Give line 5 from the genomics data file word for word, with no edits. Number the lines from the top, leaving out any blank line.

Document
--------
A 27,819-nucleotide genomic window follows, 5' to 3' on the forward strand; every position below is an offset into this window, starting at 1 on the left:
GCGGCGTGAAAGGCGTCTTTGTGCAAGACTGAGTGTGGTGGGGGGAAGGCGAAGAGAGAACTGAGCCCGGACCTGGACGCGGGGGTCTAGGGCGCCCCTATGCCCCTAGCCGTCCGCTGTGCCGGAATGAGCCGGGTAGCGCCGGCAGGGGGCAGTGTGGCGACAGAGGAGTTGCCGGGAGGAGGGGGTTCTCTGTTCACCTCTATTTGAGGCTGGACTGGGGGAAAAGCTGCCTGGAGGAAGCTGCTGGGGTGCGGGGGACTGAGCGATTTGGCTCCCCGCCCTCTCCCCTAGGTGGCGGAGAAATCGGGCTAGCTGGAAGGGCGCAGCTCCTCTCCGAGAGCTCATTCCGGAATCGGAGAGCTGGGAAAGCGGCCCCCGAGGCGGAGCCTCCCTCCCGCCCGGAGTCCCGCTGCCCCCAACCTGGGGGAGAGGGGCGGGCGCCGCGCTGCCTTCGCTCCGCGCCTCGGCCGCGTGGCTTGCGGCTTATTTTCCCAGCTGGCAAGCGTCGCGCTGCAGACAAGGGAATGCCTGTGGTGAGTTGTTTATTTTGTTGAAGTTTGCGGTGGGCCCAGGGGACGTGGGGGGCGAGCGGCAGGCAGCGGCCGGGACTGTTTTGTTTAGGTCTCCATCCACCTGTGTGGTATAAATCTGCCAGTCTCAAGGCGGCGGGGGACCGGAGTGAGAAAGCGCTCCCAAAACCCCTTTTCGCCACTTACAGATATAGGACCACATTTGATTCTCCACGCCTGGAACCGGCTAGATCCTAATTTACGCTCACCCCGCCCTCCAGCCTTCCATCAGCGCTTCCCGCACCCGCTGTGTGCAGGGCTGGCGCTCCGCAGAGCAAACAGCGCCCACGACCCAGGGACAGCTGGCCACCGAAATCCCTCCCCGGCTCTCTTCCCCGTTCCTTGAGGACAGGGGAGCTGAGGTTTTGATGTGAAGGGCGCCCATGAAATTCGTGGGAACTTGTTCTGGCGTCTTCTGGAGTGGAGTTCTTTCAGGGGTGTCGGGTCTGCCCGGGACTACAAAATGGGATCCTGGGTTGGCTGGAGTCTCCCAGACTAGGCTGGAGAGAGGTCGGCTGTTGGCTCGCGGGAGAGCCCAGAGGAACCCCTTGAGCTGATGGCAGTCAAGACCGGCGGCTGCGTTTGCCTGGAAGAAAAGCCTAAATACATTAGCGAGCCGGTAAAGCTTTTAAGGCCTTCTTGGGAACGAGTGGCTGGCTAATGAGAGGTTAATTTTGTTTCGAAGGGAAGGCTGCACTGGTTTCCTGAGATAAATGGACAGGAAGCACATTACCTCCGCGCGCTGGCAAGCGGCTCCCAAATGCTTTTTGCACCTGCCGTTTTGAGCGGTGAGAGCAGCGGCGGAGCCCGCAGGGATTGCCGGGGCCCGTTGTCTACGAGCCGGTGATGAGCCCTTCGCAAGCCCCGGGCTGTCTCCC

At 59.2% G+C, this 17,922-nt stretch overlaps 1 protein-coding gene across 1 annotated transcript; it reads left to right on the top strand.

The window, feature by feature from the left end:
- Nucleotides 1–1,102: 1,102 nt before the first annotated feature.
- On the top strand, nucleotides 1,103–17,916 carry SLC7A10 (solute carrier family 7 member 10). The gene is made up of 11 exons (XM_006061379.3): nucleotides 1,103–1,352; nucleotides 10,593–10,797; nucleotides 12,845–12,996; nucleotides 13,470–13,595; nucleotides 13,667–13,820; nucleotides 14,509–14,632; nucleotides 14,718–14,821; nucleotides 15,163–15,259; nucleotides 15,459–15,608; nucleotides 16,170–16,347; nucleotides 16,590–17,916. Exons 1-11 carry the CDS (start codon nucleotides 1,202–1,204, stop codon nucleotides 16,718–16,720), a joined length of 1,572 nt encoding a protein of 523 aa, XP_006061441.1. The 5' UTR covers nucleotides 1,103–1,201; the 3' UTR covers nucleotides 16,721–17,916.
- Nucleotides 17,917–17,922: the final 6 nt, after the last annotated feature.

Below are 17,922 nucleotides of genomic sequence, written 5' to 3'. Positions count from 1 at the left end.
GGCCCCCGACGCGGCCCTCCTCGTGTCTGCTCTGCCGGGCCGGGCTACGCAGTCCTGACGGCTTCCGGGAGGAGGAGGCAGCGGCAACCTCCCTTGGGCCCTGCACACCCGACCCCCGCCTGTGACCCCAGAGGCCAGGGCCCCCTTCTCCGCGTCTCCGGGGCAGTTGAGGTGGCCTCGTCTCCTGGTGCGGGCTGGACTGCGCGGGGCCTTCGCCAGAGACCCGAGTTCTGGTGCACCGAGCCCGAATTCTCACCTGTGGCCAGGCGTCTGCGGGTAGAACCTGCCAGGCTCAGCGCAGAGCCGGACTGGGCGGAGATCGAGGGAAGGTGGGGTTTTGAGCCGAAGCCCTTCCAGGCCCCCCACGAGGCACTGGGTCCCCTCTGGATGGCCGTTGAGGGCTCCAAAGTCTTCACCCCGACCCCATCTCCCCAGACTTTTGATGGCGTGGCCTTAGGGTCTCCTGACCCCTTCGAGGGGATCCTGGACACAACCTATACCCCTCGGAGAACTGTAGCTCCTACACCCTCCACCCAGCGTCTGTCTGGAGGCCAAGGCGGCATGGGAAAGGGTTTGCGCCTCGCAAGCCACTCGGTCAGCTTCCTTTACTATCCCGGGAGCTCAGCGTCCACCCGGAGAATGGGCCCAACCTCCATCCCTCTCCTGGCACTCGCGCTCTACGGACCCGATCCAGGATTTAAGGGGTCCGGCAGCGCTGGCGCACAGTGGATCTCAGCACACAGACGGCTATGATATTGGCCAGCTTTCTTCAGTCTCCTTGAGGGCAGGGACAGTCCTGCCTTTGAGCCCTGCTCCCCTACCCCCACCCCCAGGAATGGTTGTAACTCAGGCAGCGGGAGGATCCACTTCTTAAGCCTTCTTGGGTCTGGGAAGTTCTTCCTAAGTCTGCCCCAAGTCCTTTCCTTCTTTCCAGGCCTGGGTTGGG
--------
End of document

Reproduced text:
- Nucleotides 1–1,102: 1,102 nt before the first annotated feature.